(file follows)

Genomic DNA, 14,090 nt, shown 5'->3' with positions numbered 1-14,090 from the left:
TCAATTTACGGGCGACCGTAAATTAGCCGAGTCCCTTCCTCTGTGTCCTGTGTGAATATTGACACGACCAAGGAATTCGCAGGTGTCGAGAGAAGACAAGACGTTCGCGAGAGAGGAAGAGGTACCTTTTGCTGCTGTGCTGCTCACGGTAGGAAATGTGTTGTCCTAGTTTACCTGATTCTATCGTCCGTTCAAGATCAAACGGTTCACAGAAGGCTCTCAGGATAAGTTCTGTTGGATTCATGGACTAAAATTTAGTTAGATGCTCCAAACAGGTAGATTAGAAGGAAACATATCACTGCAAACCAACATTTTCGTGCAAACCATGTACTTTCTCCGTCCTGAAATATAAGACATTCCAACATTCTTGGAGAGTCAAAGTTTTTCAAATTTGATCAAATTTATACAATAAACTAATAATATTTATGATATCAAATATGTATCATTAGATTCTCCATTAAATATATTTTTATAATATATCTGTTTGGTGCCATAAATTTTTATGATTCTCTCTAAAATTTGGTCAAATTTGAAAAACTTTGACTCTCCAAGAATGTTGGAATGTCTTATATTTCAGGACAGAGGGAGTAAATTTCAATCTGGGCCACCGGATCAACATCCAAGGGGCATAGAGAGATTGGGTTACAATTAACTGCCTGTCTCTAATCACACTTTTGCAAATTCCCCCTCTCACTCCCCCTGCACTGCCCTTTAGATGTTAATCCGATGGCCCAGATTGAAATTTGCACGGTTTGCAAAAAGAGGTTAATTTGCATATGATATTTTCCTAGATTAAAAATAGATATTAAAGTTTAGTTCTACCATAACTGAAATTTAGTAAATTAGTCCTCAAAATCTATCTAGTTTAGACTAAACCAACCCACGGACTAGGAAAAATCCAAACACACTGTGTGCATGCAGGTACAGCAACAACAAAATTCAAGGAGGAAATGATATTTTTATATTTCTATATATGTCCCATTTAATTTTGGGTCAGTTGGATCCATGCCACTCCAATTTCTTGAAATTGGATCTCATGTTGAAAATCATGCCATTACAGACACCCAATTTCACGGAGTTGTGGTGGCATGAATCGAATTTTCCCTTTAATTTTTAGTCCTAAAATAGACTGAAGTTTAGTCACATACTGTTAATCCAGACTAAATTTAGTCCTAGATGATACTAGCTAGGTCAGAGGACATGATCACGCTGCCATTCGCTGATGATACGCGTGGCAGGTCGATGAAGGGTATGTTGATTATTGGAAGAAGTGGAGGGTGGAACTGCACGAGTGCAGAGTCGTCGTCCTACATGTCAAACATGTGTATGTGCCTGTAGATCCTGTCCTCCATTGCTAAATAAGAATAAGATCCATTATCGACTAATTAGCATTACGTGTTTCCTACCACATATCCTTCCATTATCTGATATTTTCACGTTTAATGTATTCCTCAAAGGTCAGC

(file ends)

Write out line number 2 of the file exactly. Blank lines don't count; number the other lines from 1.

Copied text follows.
TCAATTTACGGGCGACCGTAAATTAGCCGAGTCCCTTCCTCTGTGTCCTGTGTGAATATTGACACGACCAAGGAATTCGCAGGTGTCGAGAGAAGACAAGACGTTCGCGAGAGAGGAAGAGGTACCTTTTGCTGCTGTGCTGCTCACGGTAGGAAATGTGTTGTCCTAGTTTACCTGATTCTATCGTCCGTTCAAGATCAAACGGTTCACAGAAGGCTCTCAGGATAAGTTCTGTTGGATTCATGGACTAAAATTTAGTTAGATGCTCCAAACAGGTAGATTAGAAGGAAACATATCACTGCAAACCAACATTTTCGTGCAAACCATGTACTTTCTCCGTCCTGAAATATAAGACATTCCAACATTCTTGGAGAGTCAAAGTTTTTCAAATTTGATCAAATTTATACAATAAACTAATAATATTTATGATATCAAATATGTATCATTAGATTCTCCATTAAATATATTTTTATAATATATCTGTTTGGTGCCATAAATTTTTATGATTCTCTCTAAAATTTGGTCAAATTTGAAAAACTTTGACTCTCCAAGAATGTTGGAATGTCTTATATTTCAGGACAGAGGGAGTAAATTTCAATCTGGGCCACCGGATCAACATCCAAGGGGCATAGAGAGATTGGGTTACAATTAACTGCCTGTCTCTAATCACACTTTTGCAAATTCCCCCTCTCACTCCCCCTGCACTGCCCTTTAGATGTTAATCCGATGGCCCAGATTGAAATTTGCACGGTTTGCAAAAAGAGGTTAATTTGCATATGATATTTTCCTAGATTAAAAATAGATATTAAAGTTTAGTTCTACCATAACTGAAATTTAGTAAATTAGTCCTCAAAATCTATCTAGTTTAGACTAAACCAACCCACGGACTAGGAAAAATCCAAACACACTGTGTGCATGCAGGTACAGCAACAACAAAATTCAAGGAGGAAATGATATTTTTATATTTCTATATATGTCCCATTTAATTTTGGGTCAGTTGGATCCATGCCACTCCAATTTCTTGAAATTGGATCTCATGTTGAAAATCATGCCATTACAGACACCCAATTTCACGGAGTTGTGGTGGCATGAATCGAATTTTCCCTTTAATTTTTAGTCCTAAAATAGACTGAAGTTTAGTCACATACTGTTAATCCAGACTAAATTTAGTCCTAGATGATACTAGCTAGGTCAGAGGACATGATCACGCTGCCATTCGCTGATGATACGCGTGGCAGGTCGATGAAGGGTATGTTGATTATTGGAAGAAGTGGAGGGTGGAACTGCACGAGTGCAGAGTCGTCGTCCTACATGTCAAACATGTGTATGTGCCTGTAGATCCTGTCCTCCATTGCTAAATAAGAATAAGATCCATTATCGACTAATTAGCATTACGTGTTTCCTACCACATATCCTTCCATTATCTGATATTTTCACGTTTAATGTATTCCTCAAAGGTCAGC